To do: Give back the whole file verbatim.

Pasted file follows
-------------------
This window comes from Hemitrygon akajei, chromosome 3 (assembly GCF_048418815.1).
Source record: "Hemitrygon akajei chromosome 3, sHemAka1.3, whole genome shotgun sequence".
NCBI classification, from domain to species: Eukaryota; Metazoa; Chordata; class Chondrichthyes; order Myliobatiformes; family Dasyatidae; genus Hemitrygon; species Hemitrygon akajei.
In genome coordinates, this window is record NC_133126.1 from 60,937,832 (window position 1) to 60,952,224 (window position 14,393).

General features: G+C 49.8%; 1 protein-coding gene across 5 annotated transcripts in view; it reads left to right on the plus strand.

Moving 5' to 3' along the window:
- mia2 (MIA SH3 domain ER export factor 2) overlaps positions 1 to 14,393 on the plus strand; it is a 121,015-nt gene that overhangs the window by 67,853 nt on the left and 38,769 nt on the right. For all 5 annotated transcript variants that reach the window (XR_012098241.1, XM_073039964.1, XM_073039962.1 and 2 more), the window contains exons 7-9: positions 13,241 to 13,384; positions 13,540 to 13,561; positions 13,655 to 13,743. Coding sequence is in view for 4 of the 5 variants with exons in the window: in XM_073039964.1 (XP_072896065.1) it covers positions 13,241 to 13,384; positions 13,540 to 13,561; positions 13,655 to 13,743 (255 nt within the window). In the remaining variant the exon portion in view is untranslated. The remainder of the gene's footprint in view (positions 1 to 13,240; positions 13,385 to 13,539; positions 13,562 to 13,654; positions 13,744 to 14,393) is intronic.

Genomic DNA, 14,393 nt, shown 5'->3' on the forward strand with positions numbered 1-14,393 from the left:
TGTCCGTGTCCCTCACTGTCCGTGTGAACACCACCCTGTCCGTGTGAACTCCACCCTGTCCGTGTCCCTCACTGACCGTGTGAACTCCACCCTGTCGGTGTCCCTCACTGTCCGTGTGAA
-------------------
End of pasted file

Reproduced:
This window comes from Hemitrygon akajei, chromosome 3 (assembly GCF_048418815.1).
Source record: "Hemitrygon akajei chromosome 3, sHemAka1.3, whole genome shotgun sequence".
NCBI classification, from domain to species: Eukaryota; Metazoa; Chordata; class Chondrichthyes; order Myliobatiformes; family Dasyatidae; genus Hemitrygon; species Hemitrygon akajei.
In genome coordinates, this window is record NC_133126.1 from 60,937,832 (window position 1) to 60,952,224 (window position 14,393).

General features: G+C 49.8%; 1 protein-coding gene across 5 annotated transcripts in view; it reads left to right on the plus strand.

Moving 5' to 3' along the window:
- mia2 (MIA SH3 domain ER export factor 2) overlaps positions 1 to 14,393 on the plus strand; it is a 121,015-nt gene that overhangs the window by 67,853 nt on the left and 38,769 nt on the right. For all 5 annotated transcript variants that reach the window (XR_012098241.1, XM_073039964.1, XM_073039962.1 and 2 more), the window contains exons 7-9: positions 13,241 to 13,384; positions 13,540 to 13,561; positions 13,655 to 13,743. Coding sequence is in view for 4 of the 5 variants with exons in the window: in XM_073039964.1 (XP_072896065.1) it covers positions 13,241 to 13,384; positions 13,540 to 13,561; positions 13,655 to 13,743 (255 nt within the window). In the remaining variant the exon portion in view is untranslated. The remainder of the gene's footprint in view (positions 1 to 13,240; positions 13,385 to 13,539; positions 13,562 to 13,654; positions 13,744 to 14,393) is intronic.

Genomic DNA, 14,393 nt, shown 5'->3' on the forward strand with positions numbered 1-14,393 from the left:
TGTCCGTGTCCCTCACTGTCCGTGTGAACACCACCCTGTCCGTGTGAACTCCACCCTGTCCGTGTCCCTCACTGACCGTGTGAACTCCACCCTGTCGGTGTCCCTCACTGTCCGTGTGAA